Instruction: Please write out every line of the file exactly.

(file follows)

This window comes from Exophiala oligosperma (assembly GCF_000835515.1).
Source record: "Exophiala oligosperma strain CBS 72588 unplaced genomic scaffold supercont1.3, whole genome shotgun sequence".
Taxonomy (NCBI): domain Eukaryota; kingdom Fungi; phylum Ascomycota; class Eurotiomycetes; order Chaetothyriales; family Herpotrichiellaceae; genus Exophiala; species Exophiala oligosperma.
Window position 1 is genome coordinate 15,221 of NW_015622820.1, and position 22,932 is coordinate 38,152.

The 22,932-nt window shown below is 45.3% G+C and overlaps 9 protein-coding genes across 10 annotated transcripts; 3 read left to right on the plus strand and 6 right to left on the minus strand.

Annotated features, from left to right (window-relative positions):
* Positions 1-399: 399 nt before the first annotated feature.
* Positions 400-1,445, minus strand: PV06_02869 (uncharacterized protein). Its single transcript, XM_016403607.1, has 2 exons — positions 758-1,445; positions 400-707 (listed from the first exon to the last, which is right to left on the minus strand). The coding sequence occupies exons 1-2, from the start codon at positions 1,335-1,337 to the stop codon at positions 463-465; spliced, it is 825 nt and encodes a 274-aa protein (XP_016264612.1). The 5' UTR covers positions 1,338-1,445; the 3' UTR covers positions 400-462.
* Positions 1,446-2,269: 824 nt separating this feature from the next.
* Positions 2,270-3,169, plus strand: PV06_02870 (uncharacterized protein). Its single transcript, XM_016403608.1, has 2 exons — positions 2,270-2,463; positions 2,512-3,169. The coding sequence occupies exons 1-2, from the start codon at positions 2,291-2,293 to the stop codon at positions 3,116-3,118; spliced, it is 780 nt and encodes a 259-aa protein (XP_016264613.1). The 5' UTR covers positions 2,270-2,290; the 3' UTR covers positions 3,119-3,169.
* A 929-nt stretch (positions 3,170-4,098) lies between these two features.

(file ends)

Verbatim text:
This window comes from Exophiala oligosperma (assembly GCF_000835515.1).
Source record: "Exophiala oligosperma strain CBS 72588 unplaced genomic scaffold supercont1.3, whole genome shotgun sequence".
Taxonomy (NCBI): domain Eukaryota; kingdom Fungi; phylum Ascomycota; class Eurotiomycetes; order Chaetothyriales; family Herpotrichiellaceae; genus Exophiala; species Exophiala oligosperma.
Window position 1 is genome coordinate 15,221 of NW_015622820.1, and position 22,932 is coordinate 38,152.

The 22,932-nt window shown below is 45.3% G+C and overlaps 9 protein-coding genes across 10 annotated transcripts; 3 read left to right on the plus strand and 6 right to left on the minus strand.

Annotated features, from left to right (window-relative positions):
* Positions 1-399: 399 nt before the first annotated feature.
* Positions 400-1,445, minus strand: PV06_02869 (uncharacterized protein). Its single transcript, XM_016403607.1, has 2 exons — positions 758-1,445; positions 400-707 (listed from the first exon to the last, which is right to left on the minus strand). The coding sequence occupies exons 1-2, from the start codon at positions 1,335-1,337 to the stop codon at positions 463-465; spliced, it is 825 nt and encodes a 274-aa protein (XP_016264612.1). The 5' UTR covers positions 1,338-1,445; the 3' UTR covers positions 400-462.
* Positions 1,446-2,269: 824 nt separating this feature from the next.
* Positions 2,270-3,169, plus strand: PV06_02870 (uncharacterized protein). Its single transcript, XM_016403608.1, has 2 exons — positions 2,270-2,463; positions 2,512-3,169. The coding sequence occupies exons 1-2, from the start codon at positions 2,291-2,293 to the stop codon at positions 3,116-3,118; spliced, it is 780 nt and encodes a 259-aa protein (XP_016264613.1). The 5' UTR covers positions 2,270-2,290; the 3' UTR covers positions 3,119-3,169.
* A 929-nt stretch (positions 3,170-4,098) lies between these two features.